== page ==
Groundwater Data Assessment in the Southeastern U.S. – a Status Check of Alabama, Mississippi, and Louisiana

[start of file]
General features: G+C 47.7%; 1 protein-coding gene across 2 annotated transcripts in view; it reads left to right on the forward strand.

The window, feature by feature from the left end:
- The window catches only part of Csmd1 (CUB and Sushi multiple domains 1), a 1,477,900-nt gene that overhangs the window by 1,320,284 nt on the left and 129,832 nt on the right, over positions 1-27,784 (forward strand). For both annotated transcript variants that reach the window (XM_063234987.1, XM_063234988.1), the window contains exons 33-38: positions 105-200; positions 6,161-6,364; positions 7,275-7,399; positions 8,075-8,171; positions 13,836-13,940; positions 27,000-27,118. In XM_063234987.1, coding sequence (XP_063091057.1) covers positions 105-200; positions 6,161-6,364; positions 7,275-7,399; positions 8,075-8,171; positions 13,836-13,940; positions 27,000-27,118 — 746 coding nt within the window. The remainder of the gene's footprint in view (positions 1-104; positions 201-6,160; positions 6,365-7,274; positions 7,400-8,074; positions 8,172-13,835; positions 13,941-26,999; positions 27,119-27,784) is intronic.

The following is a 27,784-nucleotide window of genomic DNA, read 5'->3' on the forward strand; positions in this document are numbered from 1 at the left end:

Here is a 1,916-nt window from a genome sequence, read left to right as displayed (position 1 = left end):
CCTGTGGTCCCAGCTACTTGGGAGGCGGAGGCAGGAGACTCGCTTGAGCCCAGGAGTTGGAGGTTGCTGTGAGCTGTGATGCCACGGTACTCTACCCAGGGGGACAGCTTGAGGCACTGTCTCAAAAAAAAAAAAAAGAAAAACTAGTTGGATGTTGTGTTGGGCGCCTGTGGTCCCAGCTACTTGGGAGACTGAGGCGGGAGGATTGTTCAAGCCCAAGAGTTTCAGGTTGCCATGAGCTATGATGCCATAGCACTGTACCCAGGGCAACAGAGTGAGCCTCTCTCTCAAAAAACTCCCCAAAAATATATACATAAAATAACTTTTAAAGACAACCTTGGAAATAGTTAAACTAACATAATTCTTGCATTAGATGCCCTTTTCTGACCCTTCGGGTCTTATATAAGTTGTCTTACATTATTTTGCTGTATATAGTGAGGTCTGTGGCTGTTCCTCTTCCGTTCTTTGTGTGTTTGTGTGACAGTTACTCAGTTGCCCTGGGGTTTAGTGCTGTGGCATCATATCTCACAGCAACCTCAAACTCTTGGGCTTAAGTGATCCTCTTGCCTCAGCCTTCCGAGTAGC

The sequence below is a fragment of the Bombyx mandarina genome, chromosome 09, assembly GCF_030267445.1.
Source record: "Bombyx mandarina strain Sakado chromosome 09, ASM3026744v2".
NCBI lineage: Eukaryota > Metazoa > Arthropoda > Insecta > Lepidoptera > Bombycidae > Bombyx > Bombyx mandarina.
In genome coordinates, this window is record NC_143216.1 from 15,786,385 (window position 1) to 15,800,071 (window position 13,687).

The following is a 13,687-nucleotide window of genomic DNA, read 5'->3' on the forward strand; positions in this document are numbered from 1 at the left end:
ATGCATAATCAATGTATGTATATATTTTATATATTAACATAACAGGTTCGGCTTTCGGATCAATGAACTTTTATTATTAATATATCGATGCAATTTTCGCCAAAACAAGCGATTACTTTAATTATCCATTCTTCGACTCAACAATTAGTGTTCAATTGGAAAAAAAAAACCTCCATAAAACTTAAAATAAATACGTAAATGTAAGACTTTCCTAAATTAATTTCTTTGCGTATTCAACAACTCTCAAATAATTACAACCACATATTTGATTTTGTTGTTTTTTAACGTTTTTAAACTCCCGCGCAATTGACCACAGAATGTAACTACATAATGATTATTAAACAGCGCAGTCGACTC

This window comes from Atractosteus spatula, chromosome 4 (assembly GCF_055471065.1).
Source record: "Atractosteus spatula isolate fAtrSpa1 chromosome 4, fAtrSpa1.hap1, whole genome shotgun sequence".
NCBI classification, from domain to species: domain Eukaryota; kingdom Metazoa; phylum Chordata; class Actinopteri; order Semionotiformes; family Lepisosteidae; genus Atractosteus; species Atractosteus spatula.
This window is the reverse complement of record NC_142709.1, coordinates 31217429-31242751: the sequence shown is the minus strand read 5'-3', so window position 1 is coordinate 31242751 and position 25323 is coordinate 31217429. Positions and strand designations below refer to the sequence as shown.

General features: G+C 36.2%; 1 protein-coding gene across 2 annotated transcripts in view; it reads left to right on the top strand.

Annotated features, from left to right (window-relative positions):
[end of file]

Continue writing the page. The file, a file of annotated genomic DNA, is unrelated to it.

Groundwater contributes approximately 40 percent of freshwater usage in the conterminous US, and its contribution in one Southeastern state, Mississippi, is 75 percent. Groundwater also indirectly sustains surface water resources, and hence its actual contribution to freshwater usage is even larger than reported. The goal of this project is to develop a comprehensive GIS-based web database that will harness publicly available data from various state agencies and water utilities across Alabama, Mississippi, and Louisiana while addressing critical data gaps and differences. The information included in the database can then be used to develop science-based water management and policy decisions. The comprehensive GIS-based web database will provide opportunities for research investigations to utilize various data analysis applications for potable water resources and utilities information, as well as support effective water management. It is essential to develop a more holistic understanding of freshwater usage from both surface and groundwater resources in the Southeastern United States. Over a hundred studies have assessed specific research topics and sub-regions in the Southeastern US, such as saltwater intrusion and the Mississippi River Valley alluvial aquifer system; however, the idiosyncratic approach to most research investigations can limit how we understand groundwater. Integrating science and policy is essential for advanced research investigations and developing comprehensive state water management plans that will support water sustainability. Alabama, Mississippi, and Louisiana do not have comprehensive state water management plans, while all the states surrounding this region have comprehensive state water management plans in place. Understanding current water management and previous water disputes provides a strong background perspective on the water resources issues that can form in this region. The lack of source water monitoring severely impacts data-driven research efforts in these three states. The database can be used in support of future management developments to enhance water sustainability.